65 documents
Unless otherwise specified, the descriptions of sources in this section are extracted from Pierre-Etienne Will and collaborators,Official Handbooks and Anthologies of Imperial China: A Descriptive and Critical Bibliography (Leiden: Brill, forthcoming).
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documentTypeArchival documents
TitleLüli bianlan 律例便覽 [The Penal Code: An Easy Reader]
Topic1. Code and commentaries
Historical periodLate Qing (1797-1911)
Reprint (year of)1872
AuthorCai Songnian 蔡嵩年 and Cai Fengnian 蔡逢年
TranslatorVoir la traduction du R.P. Boulais, Manuel du Code chinois (q.v.)
Publication typeWoodblock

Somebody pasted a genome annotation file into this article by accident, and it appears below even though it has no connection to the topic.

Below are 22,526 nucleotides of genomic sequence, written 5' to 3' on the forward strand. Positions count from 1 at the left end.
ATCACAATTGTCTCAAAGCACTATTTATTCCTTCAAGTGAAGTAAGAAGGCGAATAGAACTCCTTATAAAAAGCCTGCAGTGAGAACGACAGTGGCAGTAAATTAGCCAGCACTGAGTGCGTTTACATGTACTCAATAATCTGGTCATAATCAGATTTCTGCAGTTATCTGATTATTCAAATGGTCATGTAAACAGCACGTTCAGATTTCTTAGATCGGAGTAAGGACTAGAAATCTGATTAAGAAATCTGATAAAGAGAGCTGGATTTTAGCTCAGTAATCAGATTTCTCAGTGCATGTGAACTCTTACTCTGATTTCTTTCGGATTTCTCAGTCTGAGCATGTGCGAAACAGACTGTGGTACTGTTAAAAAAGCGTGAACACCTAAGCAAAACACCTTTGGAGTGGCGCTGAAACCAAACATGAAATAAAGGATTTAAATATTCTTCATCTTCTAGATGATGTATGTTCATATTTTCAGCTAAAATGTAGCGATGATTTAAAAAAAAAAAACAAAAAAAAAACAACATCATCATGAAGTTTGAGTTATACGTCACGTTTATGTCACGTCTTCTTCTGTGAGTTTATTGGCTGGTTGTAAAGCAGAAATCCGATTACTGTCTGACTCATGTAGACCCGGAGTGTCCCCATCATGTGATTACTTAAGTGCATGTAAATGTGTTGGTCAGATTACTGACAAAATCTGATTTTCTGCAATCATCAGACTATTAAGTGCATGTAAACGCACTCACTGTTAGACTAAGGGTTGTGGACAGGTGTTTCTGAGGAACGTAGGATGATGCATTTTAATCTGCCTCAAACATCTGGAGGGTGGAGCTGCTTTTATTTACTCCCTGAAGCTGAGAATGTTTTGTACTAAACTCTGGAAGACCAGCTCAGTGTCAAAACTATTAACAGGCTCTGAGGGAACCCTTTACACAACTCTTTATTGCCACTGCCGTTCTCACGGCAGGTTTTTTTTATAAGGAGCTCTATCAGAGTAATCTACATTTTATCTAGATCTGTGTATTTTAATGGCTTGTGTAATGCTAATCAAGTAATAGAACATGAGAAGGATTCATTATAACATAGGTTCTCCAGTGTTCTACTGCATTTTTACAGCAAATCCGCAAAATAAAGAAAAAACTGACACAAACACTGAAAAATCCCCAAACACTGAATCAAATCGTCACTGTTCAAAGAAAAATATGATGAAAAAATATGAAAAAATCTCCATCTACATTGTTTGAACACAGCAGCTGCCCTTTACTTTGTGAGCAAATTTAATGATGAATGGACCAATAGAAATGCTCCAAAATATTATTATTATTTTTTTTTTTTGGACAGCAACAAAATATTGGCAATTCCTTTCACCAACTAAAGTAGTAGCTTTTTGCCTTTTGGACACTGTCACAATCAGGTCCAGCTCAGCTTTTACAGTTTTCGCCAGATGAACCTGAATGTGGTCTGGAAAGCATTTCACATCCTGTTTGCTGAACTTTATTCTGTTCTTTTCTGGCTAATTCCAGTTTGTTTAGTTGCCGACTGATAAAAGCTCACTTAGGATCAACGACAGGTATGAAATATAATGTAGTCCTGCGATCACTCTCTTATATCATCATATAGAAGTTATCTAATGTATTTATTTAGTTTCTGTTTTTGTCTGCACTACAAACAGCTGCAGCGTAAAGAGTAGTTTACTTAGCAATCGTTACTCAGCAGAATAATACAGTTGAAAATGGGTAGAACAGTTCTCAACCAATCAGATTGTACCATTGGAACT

Cai Songnian, the older of the two brothers who produced the original 1859 edition, was an official at the Board of Punishments; his aim was to compile a guide that would synthesize the more useful part of the statutes and substatutes in the Penal Code and avoid redundancies, taking account of the fact that the detail and complexities of the code make it impossible for non-specialists to memorize it in its entirety. The work was completed by Cai Fengnian, also a xingbu official. There is a set of 14 tables (諸圖) before the mulu, devoted to the “six spoils” and to various forms of redemption of punishment. The text proper is split between a small commentary at the top of the page (based on the [Da Qing lü] jizhu 輯注 [q.v.] and on various authorities) and the presentation of the statutes and substatutes which have been selected, with some small-character notes marked by zhu 註. The order of the statutes (of which 24 have been omitted because they are rarely used) is that of the 1853 edition of the code; the substatutes have been occasionally rearranged for the sake of clarity; it may happen that the text of either a statute or a substatute be omitted when there is a redundancy. A few leading cases (cheng’an) introducing judgments by analogy (比照科斷) have been inserted where the statuses and substatuses lack clear indications. Explanatory notes are occasionally inserted after the text of a statute or substatute. The text is punctuated, and the paragraphs within individual articles are separated by a circle (as in the original Code). J. 1-7 correspond to the seven parts of the Code (general rules and “six ministries”), j. 8, which is only two pages long, introduces the regulations on “catching fugitives” (dubu zeli 督捕則例). Jiang Qingji says in his preface that the usefulness of the Cai brothers’ work was revealed to him when he was appointed acting provincial judge of Jiangsu in 1860 and was faced with a bewildering accumulation of old files; he compares it to the Tanglü shuyi 唐律疏議 for balance and to the Xingtong fujie (q.v.) for concision. He had eventually a new collated ed. engraved, adding several tens of post-1860 substatutes. Although this Jiang Qingji ed. has not been seen, the fanli of the 1870 Jiangsu shuju ed., which is dated 1864 and signed by the two brothers, must correspond to it. The Jiangsu shuju ed. was published on the order of Governor Ding Richang, as indicated in an entry of Ding’s Fu Wu gongdu (q.v.), undated ed., 41/9a-b, recommending to update the contents, and was supposed to be appended to the Muling shu jiyao (q.v.).

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